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North Korean leader Kim Jong Un watches a missile launch in this image released by the state-run Korean Central News Agency on Oct. 10, 2022.

North Korean leader Kim Jong Un watches a missile launch in this image released by the state-run Korean Central News Agency on Oct. 10, 2022. (KCNA)

CAMP HUMPHREYS, South Korea — Positioning U.S. strategic assets in South Korea is preferable to deploying nuclear arms there to match the threat from North Korea, a senior defense official in Seoul said Thursday.

It is “most desirable” to deter the North using “U.S. strategic assets currently available on the Korean Peninsula,” rather than deploying U.S. tactical nuclear weapons, Vice Minister of National Defense Shin Beom Chul told SBS Radio on Thursday.

The United States has roughly 28,500 troops stationed in South Korea as well as a state-of-the-art Terminal High-Altitude Area Defense, or THAAD, system capable of intercepting ballistic missiles.

The defense ministry has primarily focused on the timely deployment of “strategic assets” in South Korea, rather than a “nuclear sharing” agreement with the U.S., Shin said.

His comments follow a call by the leader of the ruling People Power Party to scrap a 1991 inter-Korean denuclearization agreement that prohibits the South from possessing or producing nuclear weapons.

The agreement should be abolished if North Korea conducts its seventh nuclear test, Chung Jin-suk wrote Wednesday on his personal Facebook page.

“The moment of decision has come,” Chung said. The agreement has been turned into “scraps of toilet paper,” he added.

U.S. and South Korean officials have said North Korea, which has fired more than 40 missiles in 25 rounds of tests so far this year, is also prepared to test its first nuclear device since 2017.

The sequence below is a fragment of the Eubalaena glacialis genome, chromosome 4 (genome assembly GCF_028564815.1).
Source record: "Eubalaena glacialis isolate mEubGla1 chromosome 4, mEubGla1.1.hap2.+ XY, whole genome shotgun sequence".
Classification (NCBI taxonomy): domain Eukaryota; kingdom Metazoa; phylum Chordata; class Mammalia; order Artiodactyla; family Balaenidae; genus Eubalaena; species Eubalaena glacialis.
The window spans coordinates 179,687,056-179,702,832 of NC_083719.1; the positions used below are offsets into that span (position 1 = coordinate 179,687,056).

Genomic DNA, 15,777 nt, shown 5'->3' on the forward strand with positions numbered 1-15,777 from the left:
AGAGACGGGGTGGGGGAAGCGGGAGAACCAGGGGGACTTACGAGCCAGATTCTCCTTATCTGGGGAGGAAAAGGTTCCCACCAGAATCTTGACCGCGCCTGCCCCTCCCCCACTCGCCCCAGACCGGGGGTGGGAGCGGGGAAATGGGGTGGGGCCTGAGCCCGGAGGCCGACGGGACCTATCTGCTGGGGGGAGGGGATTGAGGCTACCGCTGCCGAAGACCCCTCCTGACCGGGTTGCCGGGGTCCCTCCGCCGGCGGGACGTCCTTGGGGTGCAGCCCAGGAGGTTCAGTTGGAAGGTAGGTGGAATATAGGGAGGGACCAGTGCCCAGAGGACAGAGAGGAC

The communist regime last fired two cruise missiles on Wednesday, according to North Korean state-run media and the South’s Ministry of National Defense. The North alarmed world leaders by launching a ballistic missile over Japan on Oct. 3.

A potential nuclear weapons program in South Korea would be at odds with existing U.S. policy. U.S. administrations under Presidents Joe Biden and Donald Trump have consistently stressed that the White House goal in the region is to rid the Korean Peninsula of nuclear weapons entirely.

“We will seek sustained diplomacy with North Korea to make tangible progress toward the complete denuclearization of the Korean Peninsula, while strengthening extended deterrence in the face of North Korean weapons of mass destruction and missile threats,” said Biden’s National Security Strategy released on Wednesday.

Former senior U.S. military officials have warned against deploying nuclear weapons in South Korea.

During a panel discussion hosted by The Korea Society in New York in November, former U.S. Forces Korea commander Robert Abrams said a South Korean nuclear weapons program is “unnecessary and it could potentially lead to misunderstanding and miscalculation by not just North Korea but other people in the region.”

“There’s been a lot of chatter lately about whether the Republic of Korea should develop its own nuclear weapons program — I’m not in favor of that,” Abrams said during the discussion, referring to South Korea. “I think that would be a bad idea. There’s a lot of unmentioned costs that go towards building a nuclear weapons program that I’m not sure has been well thought out.”

David Choi is based in South Korea and reports on the U.S. military and foreign policy. He served in the U.S. Army and California Army National Guard. He graduated from the University of California, Los Angeles.

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